Time to go to the OT for the surgical procedure that would internalize the drainage and rid Madhu of the contraption he has to carry around with him. The guy does not admit to fear but I can see it in his eyes. Having taken so much pain for such a long time, he had once said he was more afraid of the pain than of death itself. He is wheeled in. Seema dozes in the chair. She is resigned to the fact that except for Madhus physical pain, this whole nightmare is as much her journey as it is his. I, of course, sneak away to Madhus room to feed myself on the visitors lunch.
The OT door opens, and Raju, my bro-in-law who works for the hospital wheels Madhu out himself. Madhu’s face is blank, inscrutable till the time his is left alone with us waiting to be wheeled back to his room. Then the façade cracks, the veneer is washed away by the tears of the excruciating pain that he had to suffer in the OT.. He is too weak and frail for the doctors to risk the general anesthesia, but the LA proved inadequate for the procedure that required stab incisions. Raju tries a few wisecracks but they probably don’t even register, as tears flow freely. Seema is holding his hand and wiping his tears, her own held back with the strength that never seems to wane. Back in his room, he dozes off after a painkiller . All of us are now worried of the pain that might come back with a vengeance, now that his insides have been tampered with and violated with the presence of foreign bodies. He wakes up after an hour and a half of deep slumber and all of us, including himself are pleasantly surprised at the absence of pain. Buoyed by this, he decides to take his chances with lunch, and puts up a good performance at it. We decide to ride on our luck and I take him for a stroll in the corridor. Two rounds turn into six without any major discomfort and we know the procedure has been a success. Back in the room for some more music, and some wisecracks now from Madhu himself.
Its getting to that time of the day that Madhu hates the most. There are no defined visiting hours here at Hinduja but the evenings seem to bring all the well-wishers, do-gooders, and even some fair-weather friends out of the woodwork and thronging to the hospital. Its part of my assigned portfolio here to keep shuttling up and down with the ‘visitor-passes’ to escort or chaperone the visitors to see Madhu. It ,of course, goes without saying that whether or not Madhu wants to see them is completely irrelevant. Now, lets be fair here, because most of the visitors are the people Madhu would be reasonably happy meeting normally. Some are very close friends Madhu would just love meeting. And then there are some…well, there are several categories, right ? But the poor guy has taken so much pain and suffering over last 15/20 days that he is just not up to meeting ANYBODY when he doesn’t feel like it. He doesn’t even want to meet his own reflection in the mirror these days. Seriously, he has said this to me in as many words. . Many of the visitors are not even sure whom the visit is going to help more, Madhu, or themselves. But, in all fairness, the visitors come with good intentions, not knowing Madhu’s state of mind. Its out of this conflicting mindsets, an episode is about to happen this evening that is straight out of a Hrishikesh Mukerjee/Basu Bhattacharya film.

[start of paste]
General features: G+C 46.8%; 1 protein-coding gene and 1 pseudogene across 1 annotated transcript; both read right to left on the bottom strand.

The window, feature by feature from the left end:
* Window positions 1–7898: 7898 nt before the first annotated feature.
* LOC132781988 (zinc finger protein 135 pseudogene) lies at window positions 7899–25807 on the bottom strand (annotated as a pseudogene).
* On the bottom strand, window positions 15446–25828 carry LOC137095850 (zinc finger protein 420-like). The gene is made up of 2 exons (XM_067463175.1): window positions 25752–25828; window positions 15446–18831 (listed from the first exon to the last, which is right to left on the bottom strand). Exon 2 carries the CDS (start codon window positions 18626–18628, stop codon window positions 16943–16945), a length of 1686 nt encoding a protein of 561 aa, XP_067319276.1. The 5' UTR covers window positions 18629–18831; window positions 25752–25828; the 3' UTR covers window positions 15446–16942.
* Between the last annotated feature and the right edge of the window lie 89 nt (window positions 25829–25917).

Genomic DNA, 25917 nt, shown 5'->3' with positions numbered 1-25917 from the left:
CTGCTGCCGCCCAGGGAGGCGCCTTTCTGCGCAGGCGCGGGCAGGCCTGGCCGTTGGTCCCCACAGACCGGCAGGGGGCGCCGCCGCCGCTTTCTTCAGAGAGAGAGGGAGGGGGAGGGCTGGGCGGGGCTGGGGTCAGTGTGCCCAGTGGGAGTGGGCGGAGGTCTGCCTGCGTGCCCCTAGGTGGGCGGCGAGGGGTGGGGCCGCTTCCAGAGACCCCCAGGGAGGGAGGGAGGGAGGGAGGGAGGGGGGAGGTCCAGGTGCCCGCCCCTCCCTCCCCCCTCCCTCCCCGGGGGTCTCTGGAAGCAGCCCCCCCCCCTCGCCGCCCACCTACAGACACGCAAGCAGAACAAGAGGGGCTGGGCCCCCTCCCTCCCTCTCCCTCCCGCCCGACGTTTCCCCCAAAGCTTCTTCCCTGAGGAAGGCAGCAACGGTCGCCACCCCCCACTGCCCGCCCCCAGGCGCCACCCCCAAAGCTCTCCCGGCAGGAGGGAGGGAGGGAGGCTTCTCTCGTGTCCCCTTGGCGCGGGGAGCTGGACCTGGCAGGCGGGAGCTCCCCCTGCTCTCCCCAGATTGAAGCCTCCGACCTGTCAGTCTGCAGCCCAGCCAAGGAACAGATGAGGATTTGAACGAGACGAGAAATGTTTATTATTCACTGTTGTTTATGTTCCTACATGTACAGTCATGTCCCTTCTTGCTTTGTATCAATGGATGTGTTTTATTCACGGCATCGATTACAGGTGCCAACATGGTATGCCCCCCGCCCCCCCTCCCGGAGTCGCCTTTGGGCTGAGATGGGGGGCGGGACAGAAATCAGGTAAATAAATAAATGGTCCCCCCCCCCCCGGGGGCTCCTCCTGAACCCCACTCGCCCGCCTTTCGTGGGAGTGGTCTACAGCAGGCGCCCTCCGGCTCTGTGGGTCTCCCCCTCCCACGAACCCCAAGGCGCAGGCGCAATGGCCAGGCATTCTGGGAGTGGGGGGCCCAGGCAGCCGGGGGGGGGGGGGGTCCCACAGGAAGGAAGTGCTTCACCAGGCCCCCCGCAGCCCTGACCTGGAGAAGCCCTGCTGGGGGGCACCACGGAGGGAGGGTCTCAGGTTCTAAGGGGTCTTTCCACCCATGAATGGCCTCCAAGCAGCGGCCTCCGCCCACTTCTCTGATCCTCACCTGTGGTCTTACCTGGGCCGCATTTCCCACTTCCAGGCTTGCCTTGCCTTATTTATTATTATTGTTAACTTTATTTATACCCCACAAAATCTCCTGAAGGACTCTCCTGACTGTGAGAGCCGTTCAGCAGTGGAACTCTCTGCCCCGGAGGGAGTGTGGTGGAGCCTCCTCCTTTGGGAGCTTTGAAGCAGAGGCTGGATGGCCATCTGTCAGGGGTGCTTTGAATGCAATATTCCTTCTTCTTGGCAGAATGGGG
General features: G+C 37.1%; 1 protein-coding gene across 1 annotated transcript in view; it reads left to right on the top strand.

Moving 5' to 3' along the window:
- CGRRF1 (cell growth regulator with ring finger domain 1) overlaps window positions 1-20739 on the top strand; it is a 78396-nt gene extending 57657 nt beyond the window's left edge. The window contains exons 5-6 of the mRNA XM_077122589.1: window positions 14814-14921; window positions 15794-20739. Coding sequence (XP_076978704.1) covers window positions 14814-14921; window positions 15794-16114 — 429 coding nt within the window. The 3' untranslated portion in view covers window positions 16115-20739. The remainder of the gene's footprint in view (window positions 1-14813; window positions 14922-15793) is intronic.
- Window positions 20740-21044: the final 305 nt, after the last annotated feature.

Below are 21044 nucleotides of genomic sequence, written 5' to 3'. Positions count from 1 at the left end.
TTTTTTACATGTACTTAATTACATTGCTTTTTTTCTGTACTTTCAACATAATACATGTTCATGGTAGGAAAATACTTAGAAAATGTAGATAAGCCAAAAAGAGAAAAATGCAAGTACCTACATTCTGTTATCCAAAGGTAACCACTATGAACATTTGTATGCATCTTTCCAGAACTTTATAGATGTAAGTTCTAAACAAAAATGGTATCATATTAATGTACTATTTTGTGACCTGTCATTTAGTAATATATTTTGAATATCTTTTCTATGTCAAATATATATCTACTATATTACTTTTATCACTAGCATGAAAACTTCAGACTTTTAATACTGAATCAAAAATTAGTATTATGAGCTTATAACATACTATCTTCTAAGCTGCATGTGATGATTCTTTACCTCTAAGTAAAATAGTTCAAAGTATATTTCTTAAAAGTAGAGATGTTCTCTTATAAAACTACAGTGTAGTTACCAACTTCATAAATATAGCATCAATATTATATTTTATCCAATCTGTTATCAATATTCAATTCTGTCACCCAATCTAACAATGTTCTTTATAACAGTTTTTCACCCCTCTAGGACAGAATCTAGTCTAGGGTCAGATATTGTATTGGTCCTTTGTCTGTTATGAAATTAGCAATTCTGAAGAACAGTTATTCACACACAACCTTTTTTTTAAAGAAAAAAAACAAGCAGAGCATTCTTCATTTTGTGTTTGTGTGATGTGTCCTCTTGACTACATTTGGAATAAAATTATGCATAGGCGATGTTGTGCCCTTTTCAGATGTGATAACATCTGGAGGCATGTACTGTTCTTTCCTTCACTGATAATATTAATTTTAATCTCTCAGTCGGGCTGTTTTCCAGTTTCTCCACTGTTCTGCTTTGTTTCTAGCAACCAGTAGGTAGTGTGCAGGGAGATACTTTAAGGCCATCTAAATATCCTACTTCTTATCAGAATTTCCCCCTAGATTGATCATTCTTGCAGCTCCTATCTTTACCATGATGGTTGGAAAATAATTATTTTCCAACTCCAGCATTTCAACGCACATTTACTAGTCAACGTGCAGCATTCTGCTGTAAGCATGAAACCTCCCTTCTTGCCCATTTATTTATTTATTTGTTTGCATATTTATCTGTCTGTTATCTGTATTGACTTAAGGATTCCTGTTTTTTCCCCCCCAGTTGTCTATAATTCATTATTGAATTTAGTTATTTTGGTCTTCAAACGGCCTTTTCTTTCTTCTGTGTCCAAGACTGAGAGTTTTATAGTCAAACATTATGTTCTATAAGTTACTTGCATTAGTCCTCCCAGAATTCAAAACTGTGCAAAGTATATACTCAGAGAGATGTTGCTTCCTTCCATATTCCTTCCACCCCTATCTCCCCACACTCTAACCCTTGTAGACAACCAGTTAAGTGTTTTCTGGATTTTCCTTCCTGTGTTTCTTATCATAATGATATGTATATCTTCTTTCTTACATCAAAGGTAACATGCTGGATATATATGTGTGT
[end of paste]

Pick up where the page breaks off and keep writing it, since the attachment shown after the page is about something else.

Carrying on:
It unfolded thus. The security guard at the gate called Madhu’s room and announced a couple by the name of “Dr. Sharma and Mrs. Sharma” to see Madhu. An elderly couple, according to the guard. Madhu, for the life of his, could neither remember nor recollect any such couple known to him. After cranking the old nut up several tweaks, he recollected one such couple from Ambernath and was immediately convinced he didn’t want to meet them. But I had to go down 14 floors to get the well-wishing couple up and the show had to go on. Madhu decided to test his own acting skills in order to wriggle out of this unwanted rendezvous. He asked me to pull all the curtains, switch off the lights and generally tuck him in for a put-on act of sleep that would discourage his visitors from any conversation and persuade them to leave as soon as they had put in their customary “tsk, tsk” , a sideways motion of heads and a sigh or two. Little did he know that fate was not only conspiring against his plans but was snickering at them too.
Down I went, brandishing two visitors passes , looking for the elderly Dr.Sharma and Mrs.Sharma from Ambernath. As it turned out, I was surprised to see a couple from Bandra I actually knew from around 18 years ago. The Dr.Sharma the guard had announced was just a Mr.Sharma and not a doctor by a long shot. The guard had goofed up with his announcement. Although they were a nice couple, genuinely concerned about Madhu, I knew enough to decide that in his present mood they were not welcome . I had the story down pat about Madhu being particularly tired after a surgical procedure and fast asleep. And of course, the well-mannered and genuinely concerned couple that they were , they decided to leave without meeting him, not wanting to disturb him. Faced with such understanding and true compassion, I felt like a cheap con-artist but I had to match my bro’s acting skills to make sure our performances paid off. I thanked them profusely , assured them of conveying their best wishes to Madhu and waived them goodbye. So far so good, eh ?